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Sport Psychology Starter Pack: What to Focus on with Your Athletes

Dr. Pat Ivey
Nov 11, 2021

It may seem counterintuitive, but in order to get our athletes started, we have to first start with ourselves as parents and coaches. Other than their teammates, we have the most direct influence on our athletes' experience in sport. We have the power to make or break their experiences and we are the creators of the environment they live and play in.

That being said, with great power comes great responsibility and we must not take that responsibility lightly. To steal from the physicians’ Hippocratic Oath, we must first make sure we’re doing no harm. Many of us parents and coaches came up with less-than-ideal coaching role models. We had toughness sometimes literally beat into us - it was “no pain, no gain” and the mentality was to break athletes down before building them back up. So, the first step in the Sport Psychology Starter Pack is that if we’re causing harm (even inadvertently) then we need to first not do further harm.

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To do this, write a list of attributes or things you want their students, athletes, and children to experience. Things like fun, confidence, winning, teamwork etc. Once you have your list of the experiences you want for them, write down everything you can think of that would help them to build those attributes, and get specific! For each experience, break it down into what could be done daily, weekly, and then in general to build those experiences. For example, if one of the experiences is confidence, describe everything they would do to build confidence on a daily basis - maybe telling each athlete something they did well at practice that day. Continue doing so for weekly and in general, and repeat for each experience.

The next thing is to write down everything you can think of to destroy those attributes or experiences. For example, if we’re talking about confidence, what are the things that you could do to destroy confidence? Same goes as above - write down for daily, weekly and in general things that would destroy that experience or attribute.

I remember the first time Dr. & Coach Rick McGuire took me and my classmates through this exercise, I was in complete shock! I realized in that moment we were doing the exercise that just earlier that morning when I was coaching, when I thought I was trying to build confidence, I had actually destroyed it!

There are subtle differences in our language that can be received as demanding or demeaning - but to us, as parents and coaches, we’re trying to create the best experience using the role models we had. It’s often tough to remember the way it made us feel in the moment all those years ago which is why these exercises can be so powerful.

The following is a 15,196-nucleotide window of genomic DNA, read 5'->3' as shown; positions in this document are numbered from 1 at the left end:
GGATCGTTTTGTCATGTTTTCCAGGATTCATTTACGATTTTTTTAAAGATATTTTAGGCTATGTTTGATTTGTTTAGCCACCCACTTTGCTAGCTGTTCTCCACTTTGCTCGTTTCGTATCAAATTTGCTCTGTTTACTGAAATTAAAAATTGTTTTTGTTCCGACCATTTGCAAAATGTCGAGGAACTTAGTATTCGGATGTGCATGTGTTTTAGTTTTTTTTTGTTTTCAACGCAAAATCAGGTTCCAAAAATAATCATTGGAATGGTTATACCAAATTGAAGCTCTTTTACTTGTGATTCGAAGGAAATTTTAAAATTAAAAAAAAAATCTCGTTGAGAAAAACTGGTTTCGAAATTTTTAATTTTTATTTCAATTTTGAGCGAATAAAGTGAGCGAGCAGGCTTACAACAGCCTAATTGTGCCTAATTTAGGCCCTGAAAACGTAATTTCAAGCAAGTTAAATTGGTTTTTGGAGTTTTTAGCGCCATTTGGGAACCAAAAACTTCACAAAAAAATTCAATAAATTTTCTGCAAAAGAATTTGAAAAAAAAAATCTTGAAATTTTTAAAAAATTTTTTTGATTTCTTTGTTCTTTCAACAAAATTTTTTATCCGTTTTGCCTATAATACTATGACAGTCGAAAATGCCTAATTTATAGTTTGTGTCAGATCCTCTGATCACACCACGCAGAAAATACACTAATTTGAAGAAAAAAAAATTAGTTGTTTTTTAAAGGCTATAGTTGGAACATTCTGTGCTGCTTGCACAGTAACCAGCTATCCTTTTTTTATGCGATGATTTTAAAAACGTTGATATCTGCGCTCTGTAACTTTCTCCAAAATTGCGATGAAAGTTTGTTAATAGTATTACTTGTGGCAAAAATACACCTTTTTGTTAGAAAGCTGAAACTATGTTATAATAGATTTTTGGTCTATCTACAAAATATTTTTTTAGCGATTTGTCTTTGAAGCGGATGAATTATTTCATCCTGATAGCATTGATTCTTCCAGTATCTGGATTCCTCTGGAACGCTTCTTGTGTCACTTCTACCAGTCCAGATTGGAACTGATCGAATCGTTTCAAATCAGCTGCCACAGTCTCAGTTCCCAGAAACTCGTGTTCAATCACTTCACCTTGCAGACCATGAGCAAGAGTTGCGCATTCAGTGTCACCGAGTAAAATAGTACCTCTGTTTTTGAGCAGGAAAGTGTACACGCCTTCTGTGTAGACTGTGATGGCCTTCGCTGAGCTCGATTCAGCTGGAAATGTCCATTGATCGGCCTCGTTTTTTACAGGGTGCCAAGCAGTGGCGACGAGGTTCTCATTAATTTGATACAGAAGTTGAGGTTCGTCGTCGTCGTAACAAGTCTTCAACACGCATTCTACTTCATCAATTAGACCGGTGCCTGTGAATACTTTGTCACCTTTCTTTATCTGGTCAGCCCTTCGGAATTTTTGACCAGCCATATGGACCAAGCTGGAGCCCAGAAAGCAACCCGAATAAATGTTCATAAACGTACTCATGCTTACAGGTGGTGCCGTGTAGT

This exercise is called building construction models. You first start with the experiences and attributes you want your athletes/ students to come away with. You then write down all of the things that would build them and the things that will destroy that confidence.

Here’s an example of what it might look like for confidence as mentioned above:

Things that build confidence.

  • Affirmations (you’re doing great!)
  • Encourage practice (keep going, you’ll get it!)
  • Positive feedback (good effort!)
  • Teaching technique and fundamentals
  • Spending extra time

Things that destroy confidence.

  • Telling athlete they suck
  • Sarcasm
  • Cursing Athletes
  • Providing little to no instruction
  • Demeaning an athlete

What will you do daily to build confidence? What will you do weekly to build confidence? What will you do generally to build confidence? What will you never do because it destroys confidence?

This is a very simple exercise but it might be harder than you think once you list out all of the experiences you want for your athletes and the attributes you’re hoping they develop; and then build a construction model for each of those attributes.

Once you have your models created, you can begin implementing them daily, weekly and in general with your athletes to promote those desired experiences and attributes. Watch how your athletes respond, watch how your verbiage likely changes, and observe how the experiences and attributes are continually reinforced, and thus come to fruition.

If you want to read more on this please find the book called “Winning Kids with Sport” by Dr. Rick McGuire. I know I’m biased (I wrote the chapter on mental toughness and willpower in this book), but it’s my go-to recommended resource for beginning Positive Sport Psychology.

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